Last weekend, a big chunk of the United States got slammed with frigid weather. And there won’t be much of a reprieve. Unseasonably cold temperatures and possible storms will return to the Midwest and eastern states ahead of Thanksgiving.
The weather pattern responsible for this mischief is called a Greenland block. It happens when atmospheric pressure builds over Greenland and forces the jet stream to dip into eastern North America. Greenland blocking conditions will form this weekend and likely stick around into Thanksgiving week, the Weather Channel reports.
A Greenland block can lead to some wonky weather. In 2012, this weather pattern punted Hurricane Sandy into the coastal Northeast. It’s also contributed to polar vortex intrusions and record-breaking melting on the Greenland ice sheet.
The good news is we aren’t going to see anything quite that extreme this time. However, it will be bitingly cold—and conditions will be more favorable for storms. Here’s what you need to know about this weather pattern.
Why is this happening?
A block is an area of unusual pressure that forms in the atmosphere and deflects storms and winds. “It’s kind of like if you were to stick a rock in the middle of a river,” says Kyle Mattingly, a graduate student in geography at the University of Georgia in Athens.
Greenland blocks develop in the far Northern Atlantic, in the vicinity of Greenland or Iceland. This can happen when storms pump warm air northward, Mattingly says. As it reaches the jet stream, that warm air circulates in such a way that it piles up above Greenland, increasing air pressure.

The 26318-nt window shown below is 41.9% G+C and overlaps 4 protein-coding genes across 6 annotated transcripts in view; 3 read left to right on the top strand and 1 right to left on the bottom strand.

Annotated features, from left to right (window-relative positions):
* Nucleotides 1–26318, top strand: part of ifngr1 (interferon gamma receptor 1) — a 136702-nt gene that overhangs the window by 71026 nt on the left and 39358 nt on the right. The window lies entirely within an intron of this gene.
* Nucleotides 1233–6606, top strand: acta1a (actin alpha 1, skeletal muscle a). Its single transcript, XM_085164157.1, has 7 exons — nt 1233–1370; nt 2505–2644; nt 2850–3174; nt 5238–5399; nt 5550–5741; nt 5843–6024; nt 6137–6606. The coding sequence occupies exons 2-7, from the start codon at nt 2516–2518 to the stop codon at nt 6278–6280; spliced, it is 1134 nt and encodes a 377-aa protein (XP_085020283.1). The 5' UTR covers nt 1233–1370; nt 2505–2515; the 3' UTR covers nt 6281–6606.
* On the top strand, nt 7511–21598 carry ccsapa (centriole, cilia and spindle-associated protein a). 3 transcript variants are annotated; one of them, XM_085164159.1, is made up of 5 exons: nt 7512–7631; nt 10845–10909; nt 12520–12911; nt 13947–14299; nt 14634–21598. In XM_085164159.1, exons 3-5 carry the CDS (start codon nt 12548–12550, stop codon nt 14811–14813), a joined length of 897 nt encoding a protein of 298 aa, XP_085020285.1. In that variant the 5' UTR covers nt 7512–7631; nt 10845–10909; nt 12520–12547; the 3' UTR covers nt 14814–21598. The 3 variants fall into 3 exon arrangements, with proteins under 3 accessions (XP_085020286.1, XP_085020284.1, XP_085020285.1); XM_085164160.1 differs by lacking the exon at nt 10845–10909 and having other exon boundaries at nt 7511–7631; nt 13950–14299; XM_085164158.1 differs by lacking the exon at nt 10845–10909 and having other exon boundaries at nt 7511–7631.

This typically pushes the jet stream south, and warps it so it becomes wavier, sending a blast of chilly air to parts of the eastern United States and Western Europe. Meanwhile, the polar lands under the block become warmer. Prevailing winds that flow from west to east across the Atlantic can also slow or change direction. “That typical pattern, where you have cold to the north and warm to the south and strong westerly winds between, reverses,” says Stephen Baxter, a meteorologist at the National Oceanic and Atmospheric Administration’s Climate Prediction Center.
Will it ruin my Thanksgiving travel plans?
That depends on where you are.
Greenland blocks bring a greater chance of storms and often lay the groundwork for nor’easters, which blow in from the Atlantic Ocean. When a Greenland block is in place, airflow is slow enough that little disturbances in the atmosphere can stick around, link up, and become large storms. A Greenland block also pushes the tracks that storms follow farther south over the Eastern seaboard. Blocking patterns can give a storm time to develop and strengthen off the East Coast instead of moving quickly out to sea.
It’s not very likely that a major snowstorm will take advantage of these conditions in the days leading up to Thanksgiving along the East Coast. “Right now the pattern is not such that we would favor a big storm off the Eastern seaboard, but there is more uncertainty over the East Coast,” Baxter says.
“If we were in January or February, meteorologists would be very excited about the potential for some kind of nor’easter-type storm,” he says. But it’s still a little early in the season to expect that kind of storm.
However, the impending cold front could bring snow to the Great Lakes region, Adirondacks, and northern New England early next week.
What else can we expect?
Much of the mid-Atlantic, New England, and southeast Canada will be unseasonably cold as we head into Thanksgiving. On average, temperatures will probably be 5 to 10 degrees chillier than normal, but the coldest days are likely to be 8 to 16 degrees below average, Baxter says. Wet, windy weather is also possible. On the other side of the block in central Europe, temperatures will also take a dip.
The Greenland block will probably stick around for at least a week, with lingering impacts possible through the end of the month, Baxter says. “You have colder conditions kind of locked in place from southeast Canada to the eastern U.S.”